Personal Greenhouse Gas Action Plan

Posted on August 21st, 2008 in Driving Emotion,Economy,electric,Global Warming,Hybrid Power,Opinion by Julian Edgar

Perception of any crisis in world affairs has always followed much the same pattern.

Those who say it isn’t happening and never will happen; those cautious but observant who say it might happen; those early adopters who say it is happening well before a majority agree; and those who like to see it unambiguously demonstrated before acknowledging it is actually happening.

Or – and this is really important – not happening.

Trouble is, at the ‘it might happen’ stage it’s difficult to decide on the right course of action. Do nothing and any action might be too late.

Or, conversely, do nothing and in fact the action might later prove to have been correct.

Think CFCs in aerosols and the ozone layer for the first; think Y2000 bug in computer software for the second.

And the eminence of the ‘early adopters’ counts for little: remember the 1970s predictions of a world overpopulation crisis, and how widespread famine would result in a catastrophic reduction in the population by the year 2000? Despite some very highly credentialed experts arguing vehemently – and with apparent logic – that we were doomed, it didn’t happen.

And now to global warming. 

It looks like it’s happening but it certainly hasn’t been unambiguously demonstrated. The potential cost of doing nothing about reducing greenhouse gas emissions could be staggeringly high; the cost of doing anything about those emissions will be staggeringly high. 

Should countries like Australia introduce emission trading systems that will result in reductions in this country’s greenhouse gas emissions? After all, those reductions will be overshadowed in a very short time indeed by polluters such as China and India that continue to increase in emissions at a staggering rate. (Note: in totality, not per capita.)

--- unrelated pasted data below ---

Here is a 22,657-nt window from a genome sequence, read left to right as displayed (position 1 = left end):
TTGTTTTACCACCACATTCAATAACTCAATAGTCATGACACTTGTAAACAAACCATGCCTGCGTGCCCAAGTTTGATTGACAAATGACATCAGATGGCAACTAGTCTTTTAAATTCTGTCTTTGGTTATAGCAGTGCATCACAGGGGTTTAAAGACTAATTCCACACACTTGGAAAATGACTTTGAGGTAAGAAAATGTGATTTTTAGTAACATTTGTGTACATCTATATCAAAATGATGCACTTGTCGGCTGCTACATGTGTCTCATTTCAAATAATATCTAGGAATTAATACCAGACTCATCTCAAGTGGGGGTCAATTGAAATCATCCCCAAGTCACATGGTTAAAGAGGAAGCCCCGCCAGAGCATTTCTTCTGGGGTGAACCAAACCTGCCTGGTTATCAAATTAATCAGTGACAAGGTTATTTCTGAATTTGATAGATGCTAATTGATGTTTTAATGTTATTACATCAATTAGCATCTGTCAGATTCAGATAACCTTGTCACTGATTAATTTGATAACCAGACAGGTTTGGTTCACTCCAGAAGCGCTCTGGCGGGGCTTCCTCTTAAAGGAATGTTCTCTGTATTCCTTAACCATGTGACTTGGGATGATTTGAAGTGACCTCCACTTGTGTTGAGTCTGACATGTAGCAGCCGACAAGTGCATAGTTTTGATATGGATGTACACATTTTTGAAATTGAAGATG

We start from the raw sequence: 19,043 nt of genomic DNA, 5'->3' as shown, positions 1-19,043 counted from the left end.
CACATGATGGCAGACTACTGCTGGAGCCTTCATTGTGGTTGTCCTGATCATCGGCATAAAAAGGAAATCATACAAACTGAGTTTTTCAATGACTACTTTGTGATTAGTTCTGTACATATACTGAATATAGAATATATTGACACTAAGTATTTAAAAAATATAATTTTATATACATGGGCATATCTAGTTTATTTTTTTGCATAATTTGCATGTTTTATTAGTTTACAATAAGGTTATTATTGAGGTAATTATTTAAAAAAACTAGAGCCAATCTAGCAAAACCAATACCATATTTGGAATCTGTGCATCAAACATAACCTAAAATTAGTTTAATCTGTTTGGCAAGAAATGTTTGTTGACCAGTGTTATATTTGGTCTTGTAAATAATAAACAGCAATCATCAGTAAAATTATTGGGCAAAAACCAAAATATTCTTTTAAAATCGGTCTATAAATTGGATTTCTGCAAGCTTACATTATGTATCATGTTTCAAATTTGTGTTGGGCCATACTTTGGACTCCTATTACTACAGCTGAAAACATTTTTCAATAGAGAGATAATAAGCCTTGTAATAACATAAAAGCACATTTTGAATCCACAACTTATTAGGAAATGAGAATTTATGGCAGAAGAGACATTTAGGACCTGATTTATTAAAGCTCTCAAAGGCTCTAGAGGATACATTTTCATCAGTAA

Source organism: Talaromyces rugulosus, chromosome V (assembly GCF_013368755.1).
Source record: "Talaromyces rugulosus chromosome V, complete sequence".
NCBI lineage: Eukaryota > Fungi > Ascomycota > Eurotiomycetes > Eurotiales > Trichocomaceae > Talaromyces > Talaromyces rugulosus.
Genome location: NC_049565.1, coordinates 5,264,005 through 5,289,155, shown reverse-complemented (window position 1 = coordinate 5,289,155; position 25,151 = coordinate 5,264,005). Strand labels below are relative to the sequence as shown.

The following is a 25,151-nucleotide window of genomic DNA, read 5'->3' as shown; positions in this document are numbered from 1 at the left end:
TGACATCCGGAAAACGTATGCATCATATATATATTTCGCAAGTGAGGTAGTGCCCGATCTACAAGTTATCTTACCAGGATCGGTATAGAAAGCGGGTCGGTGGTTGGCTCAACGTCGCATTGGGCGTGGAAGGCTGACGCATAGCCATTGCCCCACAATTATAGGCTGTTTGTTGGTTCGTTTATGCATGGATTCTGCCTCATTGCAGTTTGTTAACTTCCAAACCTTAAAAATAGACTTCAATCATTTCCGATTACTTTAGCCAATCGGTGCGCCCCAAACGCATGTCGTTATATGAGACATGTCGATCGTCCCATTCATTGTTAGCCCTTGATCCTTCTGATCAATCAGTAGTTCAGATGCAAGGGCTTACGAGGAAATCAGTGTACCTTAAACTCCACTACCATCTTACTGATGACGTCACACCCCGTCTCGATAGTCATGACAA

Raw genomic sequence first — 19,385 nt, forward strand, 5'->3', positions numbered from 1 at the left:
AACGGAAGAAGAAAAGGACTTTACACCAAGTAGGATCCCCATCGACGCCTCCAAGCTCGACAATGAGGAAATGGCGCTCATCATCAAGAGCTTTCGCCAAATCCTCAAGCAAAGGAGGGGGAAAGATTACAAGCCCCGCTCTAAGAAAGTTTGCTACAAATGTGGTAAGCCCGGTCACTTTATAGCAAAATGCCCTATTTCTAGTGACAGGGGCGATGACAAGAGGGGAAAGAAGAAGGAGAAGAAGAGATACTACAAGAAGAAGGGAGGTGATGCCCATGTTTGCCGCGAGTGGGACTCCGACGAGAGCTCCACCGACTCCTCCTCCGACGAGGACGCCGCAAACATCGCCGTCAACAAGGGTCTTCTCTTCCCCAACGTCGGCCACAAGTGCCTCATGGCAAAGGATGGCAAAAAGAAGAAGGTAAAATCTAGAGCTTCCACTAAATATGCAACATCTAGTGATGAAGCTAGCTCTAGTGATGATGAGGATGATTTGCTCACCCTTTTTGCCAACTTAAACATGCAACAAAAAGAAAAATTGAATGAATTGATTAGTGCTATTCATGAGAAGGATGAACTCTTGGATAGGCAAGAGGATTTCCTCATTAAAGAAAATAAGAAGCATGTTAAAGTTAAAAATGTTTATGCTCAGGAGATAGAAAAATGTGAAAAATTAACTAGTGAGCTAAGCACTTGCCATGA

And the chances of getting global agreement on real reductions in greenhouse gases seems limited, to say the least.

Closer to home, what about arguably the greatest real-world threat facing Australia, the dying River Murray? The Murray-Darling Basin, the breadbasket of Australia, the supplier of water to cities and irrigators, is drying-up before our eyes.

Wouldn’t reducing greenhouse gas emissions be an immediate lifeline to this once great river system?

No of course they wouldn’t: any immediate causal link between reduced greenhouse gases and a reinvigorated Murray-Darling Basin is the stuff of the deluded.

And it’s similarly deluded to think that running our cars on ethanol is going to transform the world, or that nuclear power is the panacea.

In fact, at this stage in the perceptions (or, for that matter, the realities) of the crisis of global climate change, it’s rather hard to think of any solutions.

So, the answer is to sit on our hands?

Nope, instead of thinking of the costs of making changes, think of the actions that immediately and unambiguously result in positives.